Microbiota, discovered the role of the “gate” protecting the brain from intestinal inflammation
The study, by Humanitas researchers, provides a first-ever description of a new brain vascular barrier: it closes to protect the brain from intestinal inflammation, this generates anxiety-like states. A revolution in the understanding of how gut and brain communicate that opens the way to new therapeutic strategies.
Depression and anxiety are common amongst those who suffer from chronic intestinal diseases, such as ulcerative colitis and Crohn’s disease. A link between the gut and the brain has long been proposed but the players have never been described. A team of researchers from Humanitas, headed by Prof. Maria Rescigno Head of the Laboratory of Mucosal Immunology and Microbiota at Humanitas Research Hospital and professor of General Pathology at Humanitas University, has published in Science the results of a study that open new scenarios in the knowledge of how the choroid plexus, a barrier (or interface) between the bloodstream and the brain, works.
The study is also signed by Dr. Sara Carloni microbiologist at Humanitas University, Prof. Michela Matteoli Professor of Pharmacology at Humanitas University and Director of the CNR Institute of Neuroscience, and Dr. Simona Lodato Head of the Humanitas Neurodevelopment Laboratory and Professor of Histology and Embryology at Humanitas University.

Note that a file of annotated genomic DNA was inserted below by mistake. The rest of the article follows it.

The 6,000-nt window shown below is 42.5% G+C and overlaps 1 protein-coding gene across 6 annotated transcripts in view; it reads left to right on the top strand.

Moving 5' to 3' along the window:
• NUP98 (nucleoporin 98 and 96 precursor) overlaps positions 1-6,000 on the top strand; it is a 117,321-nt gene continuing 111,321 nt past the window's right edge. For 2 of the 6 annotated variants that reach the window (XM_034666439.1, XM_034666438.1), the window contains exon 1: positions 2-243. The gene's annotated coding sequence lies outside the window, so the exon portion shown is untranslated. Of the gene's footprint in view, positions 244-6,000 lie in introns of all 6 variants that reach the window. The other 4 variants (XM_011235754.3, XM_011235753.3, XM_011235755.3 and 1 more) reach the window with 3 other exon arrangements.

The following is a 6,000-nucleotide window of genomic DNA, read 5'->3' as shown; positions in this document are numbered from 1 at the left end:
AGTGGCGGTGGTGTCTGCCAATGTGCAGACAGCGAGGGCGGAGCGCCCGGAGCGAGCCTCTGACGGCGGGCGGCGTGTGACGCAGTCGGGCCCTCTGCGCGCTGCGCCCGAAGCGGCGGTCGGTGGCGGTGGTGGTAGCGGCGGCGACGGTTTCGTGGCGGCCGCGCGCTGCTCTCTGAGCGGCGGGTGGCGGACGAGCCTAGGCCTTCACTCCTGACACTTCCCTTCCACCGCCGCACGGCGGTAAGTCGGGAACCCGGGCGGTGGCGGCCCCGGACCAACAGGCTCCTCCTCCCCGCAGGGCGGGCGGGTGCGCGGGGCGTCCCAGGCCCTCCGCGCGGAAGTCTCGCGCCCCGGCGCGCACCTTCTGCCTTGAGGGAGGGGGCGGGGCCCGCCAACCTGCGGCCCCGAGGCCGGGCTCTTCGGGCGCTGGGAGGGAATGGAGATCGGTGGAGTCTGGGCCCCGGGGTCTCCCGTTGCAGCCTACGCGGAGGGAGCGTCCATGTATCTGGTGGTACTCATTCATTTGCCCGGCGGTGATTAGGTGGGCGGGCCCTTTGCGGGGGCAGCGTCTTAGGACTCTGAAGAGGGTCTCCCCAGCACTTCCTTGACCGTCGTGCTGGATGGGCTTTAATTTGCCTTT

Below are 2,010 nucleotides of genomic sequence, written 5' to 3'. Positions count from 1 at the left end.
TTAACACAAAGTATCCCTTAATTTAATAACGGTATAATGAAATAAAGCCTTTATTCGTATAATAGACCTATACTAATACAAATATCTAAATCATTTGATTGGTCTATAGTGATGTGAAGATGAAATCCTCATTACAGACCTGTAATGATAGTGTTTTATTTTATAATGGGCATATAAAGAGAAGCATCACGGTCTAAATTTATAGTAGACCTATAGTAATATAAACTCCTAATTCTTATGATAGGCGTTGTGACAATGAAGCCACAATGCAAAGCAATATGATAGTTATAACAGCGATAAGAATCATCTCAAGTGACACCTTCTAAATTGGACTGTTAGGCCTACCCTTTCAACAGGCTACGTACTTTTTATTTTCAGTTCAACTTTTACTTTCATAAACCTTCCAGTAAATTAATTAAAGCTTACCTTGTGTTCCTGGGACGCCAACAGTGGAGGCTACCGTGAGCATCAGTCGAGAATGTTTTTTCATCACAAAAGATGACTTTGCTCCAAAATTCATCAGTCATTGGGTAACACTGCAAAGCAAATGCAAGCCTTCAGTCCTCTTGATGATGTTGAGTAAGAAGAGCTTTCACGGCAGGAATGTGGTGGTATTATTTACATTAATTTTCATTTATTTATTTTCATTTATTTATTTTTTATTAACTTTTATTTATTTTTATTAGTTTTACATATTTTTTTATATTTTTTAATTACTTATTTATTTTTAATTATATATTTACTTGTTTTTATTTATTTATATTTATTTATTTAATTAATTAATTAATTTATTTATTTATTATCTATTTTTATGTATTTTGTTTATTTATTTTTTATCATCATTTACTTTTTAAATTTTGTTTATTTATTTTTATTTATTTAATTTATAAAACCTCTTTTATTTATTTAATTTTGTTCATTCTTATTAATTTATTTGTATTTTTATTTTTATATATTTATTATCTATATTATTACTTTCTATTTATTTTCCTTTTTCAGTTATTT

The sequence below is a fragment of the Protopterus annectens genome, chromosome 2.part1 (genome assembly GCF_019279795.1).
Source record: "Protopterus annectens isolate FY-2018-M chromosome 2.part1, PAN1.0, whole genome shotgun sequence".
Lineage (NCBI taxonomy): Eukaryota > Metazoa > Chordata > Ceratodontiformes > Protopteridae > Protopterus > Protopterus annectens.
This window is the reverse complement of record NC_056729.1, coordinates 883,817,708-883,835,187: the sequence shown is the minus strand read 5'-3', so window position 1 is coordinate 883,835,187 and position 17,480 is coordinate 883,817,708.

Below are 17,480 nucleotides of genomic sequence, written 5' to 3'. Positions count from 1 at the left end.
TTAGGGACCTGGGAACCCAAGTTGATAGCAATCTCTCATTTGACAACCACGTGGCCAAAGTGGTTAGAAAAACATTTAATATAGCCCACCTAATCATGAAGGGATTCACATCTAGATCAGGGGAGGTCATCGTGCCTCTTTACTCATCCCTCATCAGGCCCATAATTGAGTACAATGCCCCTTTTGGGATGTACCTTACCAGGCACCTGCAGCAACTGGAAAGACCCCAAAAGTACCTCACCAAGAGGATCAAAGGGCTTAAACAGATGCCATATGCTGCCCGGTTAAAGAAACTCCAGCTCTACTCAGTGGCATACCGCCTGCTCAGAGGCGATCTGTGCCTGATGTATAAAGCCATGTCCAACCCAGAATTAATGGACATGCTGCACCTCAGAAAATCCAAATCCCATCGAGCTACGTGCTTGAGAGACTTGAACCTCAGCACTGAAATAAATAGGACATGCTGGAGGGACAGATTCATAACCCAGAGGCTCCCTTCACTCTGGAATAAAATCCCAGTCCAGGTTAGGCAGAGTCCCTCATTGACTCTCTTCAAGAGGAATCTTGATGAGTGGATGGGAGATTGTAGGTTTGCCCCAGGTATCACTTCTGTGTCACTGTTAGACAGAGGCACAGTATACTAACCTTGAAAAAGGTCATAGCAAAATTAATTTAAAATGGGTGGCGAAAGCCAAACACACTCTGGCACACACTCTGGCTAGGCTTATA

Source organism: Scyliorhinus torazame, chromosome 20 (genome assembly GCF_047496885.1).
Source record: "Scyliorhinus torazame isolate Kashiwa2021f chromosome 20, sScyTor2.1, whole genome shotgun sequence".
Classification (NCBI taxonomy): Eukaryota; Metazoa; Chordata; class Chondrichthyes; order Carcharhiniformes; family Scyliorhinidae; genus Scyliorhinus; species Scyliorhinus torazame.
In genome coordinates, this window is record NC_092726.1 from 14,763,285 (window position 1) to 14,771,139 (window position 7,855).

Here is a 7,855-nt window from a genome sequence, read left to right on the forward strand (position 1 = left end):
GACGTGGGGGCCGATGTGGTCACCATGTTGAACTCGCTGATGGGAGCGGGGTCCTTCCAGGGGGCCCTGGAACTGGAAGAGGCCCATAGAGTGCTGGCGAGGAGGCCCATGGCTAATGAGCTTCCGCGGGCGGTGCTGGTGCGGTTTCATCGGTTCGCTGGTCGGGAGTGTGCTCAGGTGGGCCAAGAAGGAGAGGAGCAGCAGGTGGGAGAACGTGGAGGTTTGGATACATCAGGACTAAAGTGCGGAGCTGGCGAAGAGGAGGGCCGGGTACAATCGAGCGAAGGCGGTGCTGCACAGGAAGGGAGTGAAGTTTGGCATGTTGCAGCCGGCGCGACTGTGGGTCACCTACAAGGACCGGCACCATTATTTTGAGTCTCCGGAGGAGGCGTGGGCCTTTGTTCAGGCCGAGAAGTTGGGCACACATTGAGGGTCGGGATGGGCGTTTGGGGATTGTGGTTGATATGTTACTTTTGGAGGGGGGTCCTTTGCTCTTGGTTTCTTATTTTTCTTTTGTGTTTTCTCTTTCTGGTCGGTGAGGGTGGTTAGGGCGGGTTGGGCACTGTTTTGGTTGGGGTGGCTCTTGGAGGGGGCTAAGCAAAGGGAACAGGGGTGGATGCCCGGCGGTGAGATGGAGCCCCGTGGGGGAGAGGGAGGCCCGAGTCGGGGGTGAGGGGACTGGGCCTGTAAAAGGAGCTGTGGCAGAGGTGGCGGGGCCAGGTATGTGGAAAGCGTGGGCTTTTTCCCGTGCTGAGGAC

“We have documented the mechanism that blocks inflammatory signals originating in the gut from entering the brain and propagating inflammation. This phenomenon is associated with an isolation of the brain from the rest of the body, which is responsible for behavioural changes, such as anxiety, and defects in episodic memory” explains Prof. Maria Rescigno, “which means that such conditions of the central nervous system are part of the disease.
The choroid plexus is a structure that normally allows nutrients and immune cells to enter the brain and produces the cerebrospinal fluid. This role as a vascular membrane, able to open and close like a ‘gate’ depending on the surrounding scenario, was unknown. The study shows that such a ‘gate’ closes when faced with the danger of acute intestinal inflammation to prevent the spreading of inflammation to the brain,’ describes Dr. Sara Carloni, ‘resulting in the development of anxiety and depression’.
“Discovering that a vascular barrier in the choroid plexus can reorganise itself and close to block entry of toxic substances, is of enormous interest especially during development of the brain,” specifies Dr. Simona Lodato. “We now have evidence that intestinal-brain communication is the basis of proper brain activity and this opens up important questions for many other pathologies, primarily neurodegenerative ones,’ concludes Prof. Michela Matteoli.
The researchers came to this discovery by studying the vascular, intestinal and cerebral membranes from an immunological and inflammatory perspective.